The buccaneers, or privateers, were the first line of defence for Jamaica against Spain, as the English navy was at that time not large enough to guarantee official protection. Spain suspected that England’s capture of Jamaica was an intended bridgehead to penetrate the Spanish empire, and England suspected that Spain desired to re-capture Jamaica. Both suspicions were true. In addition, England and its buccaneers eyed the isthmus of Panama with envy. Silver from the Peruvian mines was transported through Portobelo and Panama en route to Spain and exchanged for goods from Europe. If the supply of silver were interrupted, Spain would have difficulty in servicing the debts which it had incurred both through defending its empire in America and Asia and through fighting costly wars in Europe. The prize for buccaneers who succeeded in capturing Panama seemed both inestimable and irresistible.
Sir Henry Morgan and Panama
This is the background to the description in Alexandre Exquemelin’s Bucaniers of America of Sir Henry Morgan’s attack on Panama in 1670 and the Pyrrhic victory which ensued. The Spanish authorities, having been forewarned of Sir Henry’s attack, put the city to the torch and ordered its terrified citizens to flee. Our copy is the first English edition of a book which was first published, with great success, in French and Spanish. When you read the text it is not difficult to understand why.
The vivid descriptions of the buccaneers and their exploits, for whom the adjective ‘swashbuckling’ would be a euphemism, exert a certain horrible fascination on the reader. The author’s all-too-detailed account of the tortures which Sir Henry’s band inflicted on unfortunate runaway Panamanians is a case in point. The author, the French or Dutch-born barber-surgeon Alexandre Oliver Exquemelin (1645–1707) provides eyewitness accounts of many of these expeditions, and for this reason this book is an important primary source for historians.
Sir Henry Morgan and the case of libel
This book has the distinction of being the subject of the first ever case of libel in English law for having been called a ‘pirate.’ When Sir Henry Morgan read the English translation of the book he immediately instructed his lawyer to force the publishers, the booksellers Thomas Malthus and William Crooke, to retract claims which were made in the book about his past. Although Crooke complied, Malthus spread more malicious propaganda about Morgan as publicity.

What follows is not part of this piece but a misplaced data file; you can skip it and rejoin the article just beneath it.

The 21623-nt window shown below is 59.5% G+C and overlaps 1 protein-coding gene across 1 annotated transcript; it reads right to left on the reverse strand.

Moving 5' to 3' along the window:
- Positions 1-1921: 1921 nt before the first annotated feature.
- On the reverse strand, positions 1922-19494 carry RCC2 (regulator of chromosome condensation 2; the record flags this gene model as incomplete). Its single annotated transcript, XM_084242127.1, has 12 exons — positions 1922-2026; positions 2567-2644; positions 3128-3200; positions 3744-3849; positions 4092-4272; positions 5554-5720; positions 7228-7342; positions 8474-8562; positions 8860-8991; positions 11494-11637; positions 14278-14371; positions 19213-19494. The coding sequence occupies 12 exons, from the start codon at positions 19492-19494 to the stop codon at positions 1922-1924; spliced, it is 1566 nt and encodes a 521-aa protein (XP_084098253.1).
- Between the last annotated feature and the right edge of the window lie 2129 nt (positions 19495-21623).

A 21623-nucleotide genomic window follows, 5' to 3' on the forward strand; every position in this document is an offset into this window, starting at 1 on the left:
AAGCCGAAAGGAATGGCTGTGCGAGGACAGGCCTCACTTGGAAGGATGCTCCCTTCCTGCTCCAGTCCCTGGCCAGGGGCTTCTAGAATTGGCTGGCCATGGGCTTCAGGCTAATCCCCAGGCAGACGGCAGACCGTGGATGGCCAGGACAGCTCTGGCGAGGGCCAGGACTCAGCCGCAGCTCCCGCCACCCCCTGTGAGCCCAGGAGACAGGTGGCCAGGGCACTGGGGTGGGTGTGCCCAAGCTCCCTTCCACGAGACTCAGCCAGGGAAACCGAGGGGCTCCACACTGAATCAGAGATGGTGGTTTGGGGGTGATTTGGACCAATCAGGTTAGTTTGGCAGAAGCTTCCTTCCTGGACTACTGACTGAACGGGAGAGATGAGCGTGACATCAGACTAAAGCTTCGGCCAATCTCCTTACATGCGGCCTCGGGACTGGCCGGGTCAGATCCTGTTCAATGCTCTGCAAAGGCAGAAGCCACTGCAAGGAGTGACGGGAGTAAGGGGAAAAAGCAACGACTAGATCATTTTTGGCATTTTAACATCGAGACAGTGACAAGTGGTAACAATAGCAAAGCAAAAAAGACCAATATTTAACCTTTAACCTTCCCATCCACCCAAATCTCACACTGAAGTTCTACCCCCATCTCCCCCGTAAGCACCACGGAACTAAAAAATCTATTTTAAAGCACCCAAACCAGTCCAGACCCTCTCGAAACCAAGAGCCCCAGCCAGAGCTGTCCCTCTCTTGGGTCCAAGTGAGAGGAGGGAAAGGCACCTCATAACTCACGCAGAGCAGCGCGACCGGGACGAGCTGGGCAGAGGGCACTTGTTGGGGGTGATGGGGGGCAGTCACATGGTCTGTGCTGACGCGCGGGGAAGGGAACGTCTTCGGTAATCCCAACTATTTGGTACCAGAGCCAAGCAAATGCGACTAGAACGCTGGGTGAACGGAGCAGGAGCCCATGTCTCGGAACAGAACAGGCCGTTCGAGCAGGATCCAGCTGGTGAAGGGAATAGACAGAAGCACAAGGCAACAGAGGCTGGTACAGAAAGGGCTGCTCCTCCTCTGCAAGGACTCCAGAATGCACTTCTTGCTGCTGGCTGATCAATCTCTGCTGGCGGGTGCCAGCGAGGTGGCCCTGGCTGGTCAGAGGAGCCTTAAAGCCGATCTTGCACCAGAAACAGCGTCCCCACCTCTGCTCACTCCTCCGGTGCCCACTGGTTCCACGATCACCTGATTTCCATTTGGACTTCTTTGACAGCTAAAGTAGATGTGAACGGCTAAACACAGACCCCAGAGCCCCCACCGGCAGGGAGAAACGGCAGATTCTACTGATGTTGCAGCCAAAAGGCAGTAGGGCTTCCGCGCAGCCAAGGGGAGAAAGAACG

Morgan demurred from taking the matter further, as he could not afford litigation (buccaneers were not rich, as they had to divide their spoils among their very numerous fellows). However, the political climate in England changed with the accession of the Catholic and pro-Spanish King James II, and Morgan decided to clear himself of an unwanted reputation as a torturer of Catholics, so he sued. He objected to being called a ‘pirate’: he was a privateer who had acted with the authority of the state. He did not object to any of the claims made about him in the book, which cast him in a very unfavourable light, but claimed that:
... there are such thieves and pirates called buccaneers who subsist by piracy, depredations and evil deeds of all kinds without lawful authority, that of these people Henry Morgan always had and still has hatred.
Morgan won his case: he was awarded £200 and £10 costs. However, Morgan’s life had encompassed the heyday of privateering: he was to die in 1688 of alcoholism. By the late 17th century, privateers were either being absorbed into the expanding navy or becoming pirates: in the absence of other prizes, they were beginning to prey on British vessels.
Peter Earle. The sack of Panama. London: Jill Norman and Hobhouse, 1981. [Maughan Library: Humanities books F1566.45 EAR]
David Howarth. The golden isthmus. London: Collins, 1967. [Maughan Library: LGF Humanities Books Store F1566 HOW]
Kris E Lane. Pillaging the empire: piracy in the Americas, 1500–1750. [Maughan Library: Humanities books E18.75 LAN]
Jon Latimer. Buccaneers of the Caribbean: how piracy forged an empire, 1607-1697. London: Weidenfeld and Nicolson, 2009.
Murdo J Macleod. "Spain and America: the Atlantic trade 1492–1720" in: Leslie Bethell (ed.) The Cambridge History of Latin America: volume 1, colonial Latin America. Cambridge: Cambridge University Press, 1984 [Maughan Library: Humanities books F1410 B49]
Nuala Zahedieh. 'Morgan, Sir Henry (c. 1635–1688)', Oxford Dictionary of National Biography, Oxford University Press, 2004; online edn, Oct 2008 [http://www.oxforddnb.com/view/article/19224, accessed 6 Aug 2012]
Nuala Zahedieh. '"A frugal, prudential and hopeful trade": privateering in Jamaica, 1655–89', Journal of Imperial and Commonwealth History, 18:2, (1990), 145–168.